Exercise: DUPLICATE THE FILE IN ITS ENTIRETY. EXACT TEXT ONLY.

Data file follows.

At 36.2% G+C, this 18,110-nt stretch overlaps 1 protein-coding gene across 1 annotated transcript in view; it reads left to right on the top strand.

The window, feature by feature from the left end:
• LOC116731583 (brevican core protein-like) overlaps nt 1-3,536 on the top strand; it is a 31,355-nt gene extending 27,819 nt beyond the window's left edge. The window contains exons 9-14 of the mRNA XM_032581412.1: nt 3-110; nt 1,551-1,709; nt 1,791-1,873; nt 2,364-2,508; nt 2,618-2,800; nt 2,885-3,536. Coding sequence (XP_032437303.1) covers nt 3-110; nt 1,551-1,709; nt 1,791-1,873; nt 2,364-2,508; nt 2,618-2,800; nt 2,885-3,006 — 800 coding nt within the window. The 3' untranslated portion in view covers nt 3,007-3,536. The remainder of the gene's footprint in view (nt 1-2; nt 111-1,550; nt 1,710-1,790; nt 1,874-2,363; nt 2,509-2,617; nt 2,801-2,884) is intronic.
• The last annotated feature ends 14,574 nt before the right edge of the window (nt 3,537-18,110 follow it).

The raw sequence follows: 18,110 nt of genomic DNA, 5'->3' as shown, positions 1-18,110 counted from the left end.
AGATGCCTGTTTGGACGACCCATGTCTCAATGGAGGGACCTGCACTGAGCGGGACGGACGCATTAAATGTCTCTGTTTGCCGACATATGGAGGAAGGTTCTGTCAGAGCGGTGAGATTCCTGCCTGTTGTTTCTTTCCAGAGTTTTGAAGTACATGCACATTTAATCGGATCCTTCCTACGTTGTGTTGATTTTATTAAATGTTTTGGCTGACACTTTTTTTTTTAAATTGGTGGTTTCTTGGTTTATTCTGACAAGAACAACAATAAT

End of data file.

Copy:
At 36.2% G+C, this 18,110-nt stretch overlaps 1 protein-coding gene across 1 annotated transcript in view; it reads left to right on the top strand.

The window, feature by feature from the left end:
• LOC116731583 (brevican core protein-like) overlaps nt 1-3,536 on the top strand; it is a 31,355-nt gene extending 27,819 nt beyond the window's left edge. The window contains exons 9-14 of the mRNA XM_032581412.1: nt 3-110; nt 1,551-1,709; nt 1,791-1,873; nt 2,364-2,508; nt 2,618-2,800; nt 2,885-3,536. Coding sequence (XP_032437303.1) covers nt 3-110; nt 1,551-1,709; nt 1,791-1,873; nt 2,364-2,508; nt 2,618-2,800; nt 2,885-3,006 — 800 coding nt within the window. The 3' untranslated portion in view covers nt 3,007-3,536. The remainder of the gene's footprint in view (nt 1-2; nt 111-1,550; nt 1,710-1,790; nt 1,874-2,363; nt 2,509-2,617; nt 2,801-2,884) is intronic.
• The last annotated feature ends 14,574 nt before the right edge of the window (nt 3,537-18,110 follow it).

The raw sequence follows: 18,110 nt of genomic DNA, 5'->3' as shown, positions 1-18,110 counted from the left end.
AGATGCCTGTTTGGACGACCCATGTCTCAATGGAGGGACCTGCACTGAGCGGGACGGACGCATTAAATGTCTCTGTTTGCCGACATATGGAGGAAGGTTCTGTCAGAGCGGTGAGATTCCTGCCTGTTGTTTCTTTCCAGAGTTTTGAAGTACATGCACATTTAATCGGATCCTTCCTACGTTGTGTTGATTTTATTAAATGTTTTGGCTGACACTTTTTTTTTTAAATTGGTGGTTTCTTGGTTTATTCTGACAAGAACAACAATAAT